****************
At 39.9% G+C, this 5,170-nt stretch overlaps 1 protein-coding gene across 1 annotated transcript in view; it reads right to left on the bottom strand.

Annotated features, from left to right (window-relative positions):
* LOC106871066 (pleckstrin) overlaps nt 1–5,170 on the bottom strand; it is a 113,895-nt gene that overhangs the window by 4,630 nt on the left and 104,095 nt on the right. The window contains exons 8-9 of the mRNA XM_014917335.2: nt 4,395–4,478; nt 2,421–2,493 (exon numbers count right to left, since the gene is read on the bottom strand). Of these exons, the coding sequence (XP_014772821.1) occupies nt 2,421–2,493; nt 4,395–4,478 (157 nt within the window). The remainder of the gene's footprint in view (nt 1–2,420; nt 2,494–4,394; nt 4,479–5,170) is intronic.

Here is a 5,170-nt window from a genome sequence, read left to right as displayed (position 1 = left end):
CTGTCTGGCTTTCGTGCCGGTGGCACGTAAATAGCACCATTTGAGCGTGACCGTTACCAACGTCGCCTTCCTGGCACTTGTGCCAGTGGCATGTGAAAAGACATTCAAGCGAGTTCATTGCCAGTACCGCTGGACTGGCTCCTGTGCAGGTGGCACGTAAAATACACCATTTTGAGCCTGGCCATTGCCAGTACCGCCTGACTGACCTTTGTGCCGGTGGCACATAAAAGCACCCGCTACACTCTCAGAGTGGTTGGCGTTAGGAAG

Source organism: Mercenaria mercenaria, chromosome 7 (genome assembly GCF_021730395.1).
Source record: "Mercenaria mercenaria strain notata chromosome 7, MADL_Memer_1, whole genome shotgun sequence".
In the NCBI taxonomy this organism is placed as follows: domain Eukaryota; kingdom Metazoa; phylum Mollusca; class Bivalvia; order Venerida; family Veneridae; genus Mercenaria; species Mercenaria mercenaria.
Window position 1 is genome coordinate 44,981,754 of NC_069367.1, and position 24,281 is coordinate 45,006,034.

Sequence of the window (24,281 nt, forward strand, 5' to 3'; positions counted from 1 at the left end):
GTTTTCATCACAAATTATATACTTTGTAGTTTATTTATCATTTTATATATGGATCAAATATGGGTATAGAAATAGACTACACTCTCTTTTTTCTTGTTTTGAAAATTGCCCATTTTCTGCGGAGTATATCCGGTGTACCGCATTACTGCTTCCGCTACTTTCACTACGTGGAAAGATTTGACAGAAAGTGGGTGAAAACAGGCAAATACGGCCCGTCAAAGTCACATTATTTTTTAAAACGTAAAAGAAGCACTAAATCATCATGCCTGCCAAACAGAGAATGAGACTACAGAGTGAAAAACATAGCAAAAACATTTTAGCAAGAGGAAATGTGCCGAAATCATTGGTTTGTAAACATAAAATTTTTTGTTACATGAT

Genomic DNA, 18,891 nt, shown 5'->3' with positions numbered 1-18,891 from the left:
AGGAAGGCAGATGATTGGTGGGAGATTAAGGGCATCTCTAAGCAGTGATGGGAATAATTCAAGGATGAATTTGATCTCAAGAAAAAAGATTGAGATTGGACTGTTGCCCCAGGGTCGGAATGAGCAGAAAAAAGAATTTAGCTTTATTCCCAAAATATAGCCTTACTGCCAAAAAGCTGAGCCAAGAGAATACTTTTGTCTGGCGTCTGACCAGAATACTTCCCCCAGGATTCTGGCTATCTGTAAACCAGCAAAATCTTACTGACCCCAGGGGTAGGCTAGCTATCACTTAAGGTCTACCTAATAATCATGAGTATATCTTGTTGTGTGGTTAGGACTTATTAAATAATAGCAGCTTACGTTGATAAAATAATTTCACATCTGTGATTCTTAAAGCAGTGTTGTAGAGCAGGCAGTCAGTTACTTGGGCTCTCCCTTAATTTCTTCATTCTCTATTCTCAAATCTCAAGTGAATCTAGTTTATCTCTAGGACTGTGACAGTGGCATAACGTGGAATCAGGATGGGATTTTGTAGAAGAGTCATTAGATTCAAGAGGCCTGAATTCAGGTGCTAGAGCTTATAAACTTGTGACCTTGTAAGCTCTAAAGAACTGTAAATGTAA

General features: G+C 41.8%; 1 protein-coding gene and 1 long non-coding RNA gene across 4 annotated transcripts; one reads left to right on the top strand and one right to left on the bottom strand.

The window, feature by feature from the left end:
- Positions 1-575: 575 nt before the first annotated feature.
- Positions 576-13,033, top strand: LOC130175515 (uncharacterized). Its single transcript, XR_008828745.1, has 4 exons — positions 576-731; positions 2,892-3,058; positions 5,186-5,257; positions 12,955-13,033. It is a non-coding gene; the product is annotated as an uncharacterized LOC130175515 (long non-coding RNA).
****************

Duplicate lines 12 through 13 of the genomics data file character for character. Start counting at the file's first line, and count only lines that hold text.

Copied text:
Genomic DNA, 18,891 nt, shown 5'->3' with positions numbered 1-18,891 from the left:
AGGAAGGCAGATGATTGGTGGGAGATTAAGGGCATCTCTAAGCAGTGATGGGAATAATTCAAGGATGAATTTGATCTCAAGAAAAAAGATTGAGATTGGACTGTTGCCCCAGGGTCGGAATGAGCAGAAAAAAGAATTTAGCTTTATTCCCAAAATATAGCCTTACTGCCAAAAAGCTGAGCCAAGAGAATACTTTTGTCTGGCGTCTGACCAGAATACTTCCCCCAGGATTCTGGCTATCTGTAAACCAGCAAAATCTTACTGACCCCAGGGGTAGGCTAGCTATCACTTAAGGTCTACCTAATAATCATGAGTATATCTTGTTGTGTGGTTAGGACTTATTAAATAATAGCAGCTTACGTTGATAAAATAATTTCACATCTGTGATTCTTAAAGCAGTGTTGTAGAGCAGGCAGTCAGTTACTTGGGCTCTCCCTTAATTTCTTCATTCTCTATTCTCAAATCTCAAGTGAATCTAGTTTATCTCTAGGACTGTGACAGTGGCATAACGTGGAATCAGGATGGGATTTTGTAGAAGAGTCATTAGATTCAAGAGGCCTGAATTCAGGTGCTAGAGCTTATAAACTTGTGACCTTGTAAGCTCTAAAGAACTGTAAATGTAA